Category Archives: Business

Why I believe in #NoEstimates

Before I start, as I will be talking about different work experiences, I need to state all my opinions are my own. They do not represent the opinions of my current or past employers.

That being said now let me begin.

What:

When I was first introduced to the concept of #NoEstimates I was a mid-level developer and thought that it was a wacky idea that could never work. Later, still a mid-level developer, I decided that working with estimates was stupid. Then I grew up and learned that the world was not black and white. I listened to what @WoodyZuill had to say and tried to understand the meaning.

Experimentation:

My first experiences with trying #NoEstimates had nothing to do with Woody. I worked in a small company that hired me to take over a legacy VB.Net v1 project which had failed so badly they fired the whole team. They had no source control despite having 13 versions of the application deployed, and only one copy of official source code that didn’t match any of the deployed versions. I hired a new team, we focused on bug fixes that were discreet, understandable and easily repeatable.

We gave no promises and made #NoEstimates. We focused on discovering value, by giving users fixes to things that were easily understandable. Within 3 months not only did we have source control, but we managed to reduce the number of variant applications and we were deploying every week. We had moved beyond bug fixes.

We were so successful, that the company sold in under 2 years. The CEO was able to retire, based on the value we delivered. We did this entirely without estimates.

Tutelage:

Later, I got to experience #NoEstimates in a completely different way. The team I was part of worked on custom line of business applications. We often produced software for different departments within the company. Here we focused on changing discussions that were given to us. We always asked: what is one thing that if we gave it to you now would make your life better? Then we tried to understand that enough to figure out something that is discrete, understandable and has a clear definition.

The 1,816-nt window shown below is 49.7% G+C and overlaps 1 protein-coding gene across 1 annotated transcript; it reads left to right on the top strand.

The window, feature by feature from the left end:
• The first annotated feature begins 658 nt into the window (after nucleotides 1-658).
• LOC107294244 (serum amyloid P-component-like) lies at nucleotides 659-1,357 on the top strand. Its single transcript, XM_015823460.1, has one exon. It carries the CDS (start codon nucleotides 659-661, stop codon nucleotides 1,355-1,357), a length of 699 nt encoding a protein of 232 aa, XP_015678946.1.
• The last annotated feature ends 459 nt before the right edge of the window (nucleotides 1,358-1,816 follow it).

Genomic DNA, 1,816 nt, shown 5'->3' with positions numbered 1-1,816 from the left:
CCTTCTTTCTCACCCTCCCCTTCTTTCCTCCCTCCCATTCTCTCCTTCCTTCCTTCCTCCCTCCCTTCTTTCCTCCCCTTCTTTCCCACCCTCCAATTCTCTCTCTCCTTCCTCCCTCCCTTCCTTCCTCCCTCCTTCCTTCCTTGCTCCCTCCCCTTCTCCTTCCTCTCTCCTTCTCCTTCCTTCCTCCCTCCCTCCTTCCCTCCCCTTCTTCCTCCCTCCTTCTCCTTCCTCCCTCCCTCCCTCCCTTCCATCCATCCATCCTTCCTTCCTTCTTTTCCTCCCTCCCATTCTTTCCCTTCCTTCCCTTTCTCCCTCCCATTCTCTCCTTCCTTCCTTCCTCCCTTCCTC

Once we did that, we would work to deliver it. Once it was delivered, we would follow up with the users to see that it met their need. If it didn’t we changed it. When the need was met correctly, we were told what the next need was.

That is how we worked. The company never had worry about interrupting us, because our deliverables ended up taking less than a couple of days on average. This was not a precondition, or intentional. It happened because of how we isolated something to work on. Occasionally it would take significantly longer. That was ok also because it meant that there were more unknowns in that piece.

 

So What:

#NoEstimates as I have witnessed it accomplishes two things. The first is it moves authority to make business decisions to the current point in time. By delaying the act of what has priority, to the last responsible minute the business is better able to cope with business as it is.

The second benefit is that it places business decisions in the hands of those who have the knowledge to make the decision. I always say that programmers are business people who have not been correctly trained in business. I say that because every line of code is a decision about how the company does business. By focusing on discrete deliverable chunks and using those chunks to measure value/need, a lot more of the decision of what goes into the application goes to those who are responsible for the business.

 

Now What:

#NoEstimates is the beginning, not the answer. There is a lot more exploration that can happen out there. Let’s focus on improving how we do business, and share our successes and failures. Eventually we will always find better.

Toxicity is Abuse

Why I am writing this

This weekend I got into a lot of discussions about the responsibilities of a programmer.  I heard multiple times that a programmer cannot be held responsible if they are working in an environment that is toxic and forces bad behavior. While I do not advocate that someone threaten their ability to feed, clothe, or house themselves (or family) because of some theoretical responsibility, it is imperative to get out of a toxic environment.